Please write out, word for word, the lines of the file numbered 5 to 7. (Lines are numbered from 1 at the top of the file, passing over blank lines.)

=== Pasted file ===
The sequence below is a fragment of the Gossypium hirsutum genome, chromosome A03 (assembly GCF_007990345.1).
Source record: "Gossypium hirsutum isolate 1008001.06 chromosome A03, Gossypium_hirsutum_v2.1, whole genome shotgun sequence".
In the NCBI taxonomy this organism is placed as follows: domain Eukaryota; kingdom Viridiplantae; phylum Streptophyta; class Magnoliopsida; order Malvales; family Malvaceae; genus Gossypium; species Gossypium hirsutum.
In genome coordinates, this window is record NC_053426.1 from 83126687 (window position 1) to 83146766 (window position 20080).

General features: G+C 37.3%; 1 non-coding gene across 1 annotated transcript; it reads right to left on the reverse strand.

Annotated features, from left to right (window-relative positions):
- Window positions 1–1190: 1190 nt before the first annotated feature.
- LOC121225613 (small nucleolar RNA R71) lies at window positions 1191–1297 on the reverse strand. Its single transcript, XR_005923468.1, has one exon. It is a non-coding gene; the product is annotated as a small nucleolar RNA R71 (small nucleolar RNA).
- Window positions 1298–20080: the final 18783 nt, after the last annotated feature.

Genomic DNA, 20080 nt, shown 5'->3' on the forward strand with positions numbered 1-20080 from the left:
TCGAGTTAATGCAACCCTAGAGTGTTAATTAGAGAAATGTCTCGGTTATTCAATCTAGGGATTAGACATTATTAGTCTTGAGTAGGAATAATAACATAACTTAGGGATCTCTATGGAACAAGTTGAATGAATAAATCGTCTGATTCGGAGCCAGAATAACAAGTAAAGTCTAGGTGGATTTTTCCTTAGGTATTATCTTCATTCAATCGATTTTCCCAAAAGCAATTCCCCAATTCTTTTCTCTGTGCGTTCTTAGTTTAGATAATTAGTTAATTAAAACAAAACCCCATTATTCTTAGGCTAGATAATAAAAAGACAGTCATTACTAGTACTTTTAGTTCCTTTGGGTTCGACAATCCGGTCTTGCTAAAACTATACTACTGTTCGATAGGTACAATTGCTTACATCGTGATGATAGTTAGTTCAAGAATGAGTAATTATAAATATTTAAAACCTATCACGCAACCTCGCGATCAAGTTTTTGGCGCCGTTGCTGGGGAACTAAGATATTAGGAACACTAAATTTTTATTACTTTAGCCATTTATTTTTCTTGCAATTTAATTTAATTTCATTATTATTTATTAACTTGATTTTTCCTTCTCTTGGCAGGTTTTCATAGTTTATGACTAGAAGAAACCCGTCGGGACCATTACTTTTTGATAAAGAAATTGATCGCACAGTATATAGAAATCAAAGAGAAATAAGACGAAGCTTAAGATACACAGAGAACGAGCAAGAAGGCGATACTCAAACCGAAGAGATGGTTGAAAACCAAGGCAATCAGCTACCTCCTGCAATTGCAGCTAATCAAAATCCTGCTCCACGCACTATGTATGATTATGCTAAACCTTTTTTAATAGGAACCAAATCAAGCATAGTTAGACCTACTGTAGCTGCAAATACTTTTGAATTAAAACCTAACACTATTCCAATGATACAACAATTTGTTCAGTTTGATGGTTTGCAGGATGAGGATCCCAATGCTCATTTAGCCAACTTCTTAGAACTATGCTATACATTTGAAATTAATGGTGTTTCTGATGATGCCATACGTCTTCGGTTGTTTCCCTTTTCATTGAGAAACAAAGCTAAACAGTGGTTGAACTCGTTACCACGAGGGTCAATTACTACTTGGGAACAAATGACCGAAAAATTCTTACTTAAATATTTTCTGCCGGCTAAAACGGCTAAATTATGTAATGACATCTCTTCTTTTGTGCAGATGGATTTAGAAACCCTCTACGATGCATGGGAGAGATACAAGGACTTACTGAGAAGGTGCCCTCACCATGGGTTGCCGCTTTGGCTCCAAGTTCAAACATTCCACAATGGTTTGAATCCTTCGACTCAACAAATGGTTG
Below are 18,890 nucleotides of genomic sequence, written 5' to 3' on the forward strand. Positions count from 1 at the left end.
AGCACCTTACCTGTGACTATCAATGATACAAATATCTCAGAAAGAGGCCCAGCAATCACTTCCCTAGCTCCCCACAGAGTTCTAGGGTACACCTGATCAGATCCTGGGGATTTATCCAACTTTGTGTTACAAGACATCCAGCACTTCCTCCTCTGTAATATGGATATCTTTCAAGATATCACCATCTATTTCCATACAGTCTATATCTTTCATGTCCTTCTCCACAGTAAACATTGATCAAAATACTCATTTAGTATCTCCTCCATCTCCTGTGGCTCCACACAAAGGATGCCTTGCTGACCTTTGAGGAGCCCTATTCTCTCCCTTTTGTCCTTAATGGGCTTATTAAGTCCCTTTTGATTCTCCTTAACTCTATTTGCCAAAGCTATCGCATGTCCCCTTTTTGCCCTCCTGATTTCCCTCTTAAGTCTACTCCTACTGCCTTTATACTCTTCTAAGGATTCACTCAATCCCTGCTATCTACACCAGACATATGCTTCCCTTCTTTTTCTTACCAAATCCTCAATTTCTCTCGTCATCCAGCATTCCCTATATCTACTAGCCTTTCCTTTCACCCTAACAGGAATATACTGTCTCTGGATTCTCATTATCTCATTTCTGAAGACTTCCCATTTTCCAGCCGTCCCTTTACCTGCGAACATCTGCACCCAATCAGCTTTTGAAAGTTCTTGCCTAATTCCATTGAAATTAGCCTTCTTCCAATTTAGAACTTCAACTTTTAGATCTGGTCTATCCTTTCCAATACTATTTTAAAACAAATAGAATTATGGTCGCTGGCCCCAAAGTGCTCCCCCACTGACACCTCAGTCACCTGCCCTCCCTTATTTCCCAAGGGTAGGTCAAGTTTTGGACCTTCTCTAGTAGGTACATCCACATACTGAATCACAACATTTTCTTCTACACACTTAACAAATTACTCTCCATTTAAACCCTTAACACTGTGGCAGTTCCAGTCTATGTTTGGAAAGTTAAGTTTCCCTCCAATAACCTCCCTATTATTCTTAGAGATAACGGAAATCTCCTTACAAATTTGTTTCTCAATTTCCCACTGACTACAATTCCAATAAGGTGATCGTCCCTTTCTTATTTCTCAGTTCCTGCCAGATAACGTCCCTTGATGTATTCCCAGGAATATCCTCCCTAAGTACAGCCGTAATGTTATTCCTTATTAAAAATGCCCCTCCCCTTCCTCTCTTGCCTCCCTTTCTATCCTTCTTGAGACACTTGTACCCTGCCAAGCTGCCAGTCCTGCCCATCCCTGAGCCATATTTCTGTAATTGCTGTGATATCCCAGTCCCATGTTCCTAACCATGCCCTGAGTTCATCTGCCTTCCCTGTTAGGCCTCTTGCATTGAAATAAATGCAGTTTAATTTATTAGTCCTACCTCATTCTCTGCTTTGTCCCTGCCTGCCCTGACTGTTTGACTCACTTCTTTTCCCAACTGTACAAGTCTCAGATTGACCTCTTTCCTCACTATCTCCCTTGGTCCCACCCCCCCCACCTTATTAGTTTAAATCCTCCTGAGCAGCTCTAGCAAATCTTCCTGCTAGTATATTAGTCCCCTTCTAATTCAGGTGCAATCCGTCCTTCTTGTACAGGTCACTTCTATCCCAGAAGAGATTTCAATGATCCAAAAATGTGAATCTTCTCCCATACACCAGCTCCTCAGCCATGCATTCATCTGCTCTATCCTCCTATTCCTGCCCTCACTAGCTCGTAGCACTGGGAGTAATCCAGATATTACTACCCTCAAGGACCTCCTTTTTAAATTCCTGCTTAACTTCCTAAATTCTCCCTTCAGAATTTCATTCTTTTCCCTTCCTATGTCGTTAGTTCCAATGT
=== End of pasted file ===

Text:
General features: G+C 37.3%; 1 non-coding gene across 1 annotated transcript; it reads right to left on the reverse strand.

Annotated features, from left to right (window-relative positions):
- Window positions 1–1190: 1190 nt before the first annotated feature.